How To Build A Roadmap: Guide and Tips
Ready to build your product roadmap? Here’s how.
It’s roadmap time, baby.
We’re ready to roadmap, y’all.
You’re a product professional—PM, product owner, etc. You’re building a game-changing product. (Or, at least, a product that is helpful for a specific audience in a constrained way… which is still awesome.)
And you want to boost the chances of success by ensuring that you’ve got a solid plan for building it and that all your internal teams and stakeholders are on the same page.
Your product roadmap is the main way you’re going to do that.
It’s the visual document you’ll share with your team members (and maybe even your customers) to keep everyone aligned and rowing in the same direction.
How do you actually put a product roadmap together?
Here’s your “explain it to me like I’m 5” guide, step by step.
Note: This is part of our ultimate product roadmap guide. Check it out for more on what a roadmap is, what goes on it, who’s involved, etc. This article is specifically about creating the roadmap—putting it together.
Roadmaps are planning documents, and you build a roadmap after you’ve laid some groundwork. Here are some steps to take before you start preparing your roadmap.
Define your product vision and strategy
Your product roadmap is the third layer of your planning. It should complement your product vision and strategy.
Your product vision is the foundation. It’s a clear, big-picture statement about why your product exists. It should describe the long-term goal that you’re hoping to achieve with your product. For example, Shopify’s vision could be, “Make it easy for anyone to create a beautiful and powerful online store.”
Here’s a statement template you can use to define your product vision.
Next comes your product strategy. Your product strategy is how you’re going to achieve your vision. It’s a high-level overview of your approach—the specific needs your product will address, the relevant market segment, the key features, and business goals.
Third is your roadmap. It’s the short-term tactical and detailed plan that you’ll use to implement your strategy. It tells your team what you’re going to build, and—critically—what you’re going to build first.
To make sure your roadmap is taking you to the right destination, I recommend you firm up your vision and strategy before doing anything else.
Identify your audience
Next, think about who the roadmap is for. A product roadmap can have multiple audiences, both internal and external to an organization. Some possible audiences include:
Product management and development teams. These core teams are responsible for designing, developing, and launching the product, including product managers, designers, and engineers. Roadmaps can help organize their work and know what needs to be built next.
Executives. The organization's leadership, including the CEO, CTO, and other C-level executives. Your product roadmap may need to be reviewed and approved by these folks. Also, they may provide strategic input or make decisions about resources based on your roadmap.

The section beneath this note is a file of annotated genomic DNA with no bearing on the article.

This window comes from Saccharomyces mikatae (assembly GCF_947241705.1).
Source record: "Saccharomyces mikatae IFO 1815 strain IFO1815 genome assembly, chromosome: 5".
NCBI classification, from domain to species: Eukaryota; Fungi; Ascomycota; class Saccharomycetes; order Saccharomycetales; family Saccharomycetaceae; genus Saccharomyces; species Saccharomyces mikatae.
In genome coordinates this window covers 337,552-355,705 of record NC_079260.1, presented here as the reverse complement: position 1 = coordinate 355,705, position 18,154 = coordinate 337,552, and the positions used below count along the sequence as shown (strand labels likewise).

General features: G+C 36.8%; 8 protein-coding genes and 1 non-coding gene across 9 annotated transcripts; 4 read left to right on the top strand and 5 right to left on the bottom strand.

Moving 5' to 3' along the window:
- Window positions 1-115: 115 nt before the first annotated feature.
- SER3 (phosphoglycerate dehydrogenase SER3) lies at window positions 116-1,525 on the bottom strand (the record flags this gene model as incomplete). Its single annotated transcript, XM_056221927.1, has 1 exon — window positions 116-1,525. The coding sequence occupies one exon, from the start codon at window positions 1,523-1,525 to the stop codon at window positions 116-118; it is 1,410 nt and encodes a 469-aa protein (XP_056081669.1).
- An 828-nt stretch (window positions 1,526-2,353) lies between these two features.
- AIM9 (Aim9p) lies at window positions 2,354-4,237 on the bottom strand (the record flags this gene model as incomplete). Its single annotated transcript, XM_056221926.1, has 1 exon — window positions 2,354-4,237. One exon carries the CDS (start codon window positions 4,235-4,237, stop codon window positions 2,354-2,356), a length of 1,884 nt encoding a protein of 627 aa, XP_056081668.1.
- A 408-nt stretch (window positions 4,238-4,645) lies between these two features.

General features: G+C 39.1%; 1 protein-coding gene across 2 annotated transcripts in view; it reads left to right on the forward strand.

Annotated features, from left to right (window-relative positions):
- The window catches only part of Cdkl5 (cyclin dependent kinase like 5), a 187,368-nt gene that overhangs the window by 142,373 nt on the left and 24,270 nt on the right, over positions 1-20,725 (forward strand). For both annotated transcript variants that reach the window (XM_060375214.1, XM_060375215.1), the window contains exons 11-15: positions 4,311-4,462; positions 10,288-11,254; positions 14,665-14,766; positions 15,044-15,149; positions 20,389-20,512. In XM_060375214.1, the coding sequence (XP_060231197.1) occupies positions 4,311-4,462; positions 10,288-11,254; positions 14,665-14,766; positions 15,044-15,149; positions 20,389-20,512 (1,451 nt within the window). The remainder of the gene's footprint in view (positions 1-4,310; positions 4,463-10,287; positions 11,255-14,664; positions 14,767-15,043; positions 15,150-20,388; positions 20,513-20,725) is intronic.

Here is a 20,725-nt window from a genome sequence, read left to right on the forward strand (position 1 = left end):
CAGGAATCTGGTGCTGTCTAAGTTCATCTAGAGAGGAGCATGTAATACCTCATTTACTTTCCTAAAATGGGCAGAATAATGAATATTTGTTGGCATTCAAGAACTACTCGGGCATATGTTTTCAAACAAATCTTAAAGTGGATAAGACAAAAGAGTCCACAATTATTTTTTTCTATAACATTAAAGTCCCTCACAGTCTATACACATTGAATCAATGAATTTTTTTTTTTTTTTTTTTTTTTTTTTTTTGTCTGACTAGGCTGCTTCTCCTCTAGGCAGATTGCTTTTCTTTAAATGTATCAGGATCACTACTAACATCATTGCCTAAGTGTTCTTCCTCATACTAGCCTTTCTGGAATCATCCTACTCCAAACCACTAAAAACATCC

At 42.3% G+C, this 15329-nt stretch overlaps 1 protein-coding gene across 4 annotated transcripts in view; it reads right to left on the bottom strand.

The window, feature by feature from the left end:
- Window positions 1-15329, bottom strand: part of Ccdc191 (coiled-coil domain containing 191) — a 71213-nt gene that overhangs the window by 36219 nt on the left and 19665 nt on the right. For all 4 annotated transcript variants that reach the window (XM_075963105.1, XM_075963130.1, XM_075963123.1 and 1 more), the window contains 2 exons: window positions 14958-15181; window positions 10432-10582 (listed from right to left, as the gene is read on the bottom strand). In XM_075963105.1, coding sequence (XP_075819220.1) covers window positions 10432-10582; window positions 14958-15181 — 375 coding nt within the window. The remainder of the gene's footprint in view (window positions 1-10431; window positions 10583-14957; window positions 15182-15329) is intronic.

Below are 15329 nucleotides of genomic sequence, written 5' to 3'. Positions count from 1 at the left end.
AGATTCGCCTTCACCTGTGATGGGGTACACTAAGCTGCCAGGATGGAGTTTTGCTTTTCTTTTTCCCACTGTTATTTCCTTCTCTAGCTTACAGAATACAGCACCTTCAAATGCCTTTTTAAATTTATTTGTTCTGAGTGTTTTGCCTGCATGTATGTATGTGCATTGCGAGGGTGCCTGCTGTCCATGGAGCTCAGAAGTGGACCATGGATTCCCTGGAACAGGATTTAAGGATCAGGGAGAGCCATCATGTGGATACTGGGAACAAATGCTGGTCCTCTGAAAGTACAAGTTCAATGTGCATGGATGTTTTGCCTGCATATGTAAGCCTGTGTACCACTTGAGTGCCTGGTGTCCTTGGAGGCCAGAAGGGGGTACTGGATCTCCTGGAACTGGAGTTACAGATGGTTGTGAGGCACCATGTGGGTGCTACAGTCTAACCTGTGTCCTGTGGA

Sales teams and Marketing teams. These teams can use the roadmap to understand the product's direction and upcoming features. That helps them better position the product in the market and prepare promotional materials or sales strategies.
Customer Support and Success teams. These teams can use the roadmap to anticipate potential customer questions, prepare training materials, and proactively address issues related to upcoming product changes. They may also have ideas for features and feedback they’ve collected from customers.
Customers. In some cases, it might be useful to share a high-level version of the roadmap with customers to provide transparency, manage expectations, and demonstrate commitment to addressing their needs and feedback.
Other stakeholders. Sometimes other internal or external stakeholders, such as investors, partners, or suppliers, may have an interest in the product's development and performance. Your roadmap can be one way to quickly share your plans with them.
Select an appropriate type of roadmap
Knowing the audience is critical because it helps you understand what type of roadmap to use, what information you need to put on your roadmap, and what design elements make sense. But your choice also depends heavily on your development process and workflow.
For example, if your roadmap is for your dev and product teams, a Gantt chart might make sense, with each feature assigned to a person and given specific release dates, milestones, dependencies, and metrics.
On the other hand, if you use an agile methodology or it’s going to executives, you might want less detail. An agile product roadmap (say, a Kanban-style roadmap) with new features assigned to quarterly time frames might be sufficient to provide an idea of what’s coming without committing to deadlines.
Finally, if you’re making the roadmap public for your customers, you might want to only show some features (and not others). A next, now, later roadmap might be enough.
Choose your product roadmap tool
Finally, test out some tools before you start so you have a sense of the software you might be using. Check out our list of roadmapping tools for the best options.
Note: Savio’s roadmapping tool helps you build evidence-based roadmaps. It displays relevant customer data to help you justify your product decisions and alleviate some of the conflicts that PMs can face.
How to build a product roadmap
Once you’ve got those four bases covered, you can start getting set up.
Step 1: Gather your product ideas
This is usually just your product backlog or your feedback repository—the place where you keep all your feedback, new feature requests, and potential product initiatives.
If you use Savio, this is your feedback vault. If you keep track of your feature requests in a Trello board, it’ll be there. If you’re using spreadsheets, it’s the spreadsheet document where you keep all your feature requests.
Step 2: Prioritize until you get a rough draft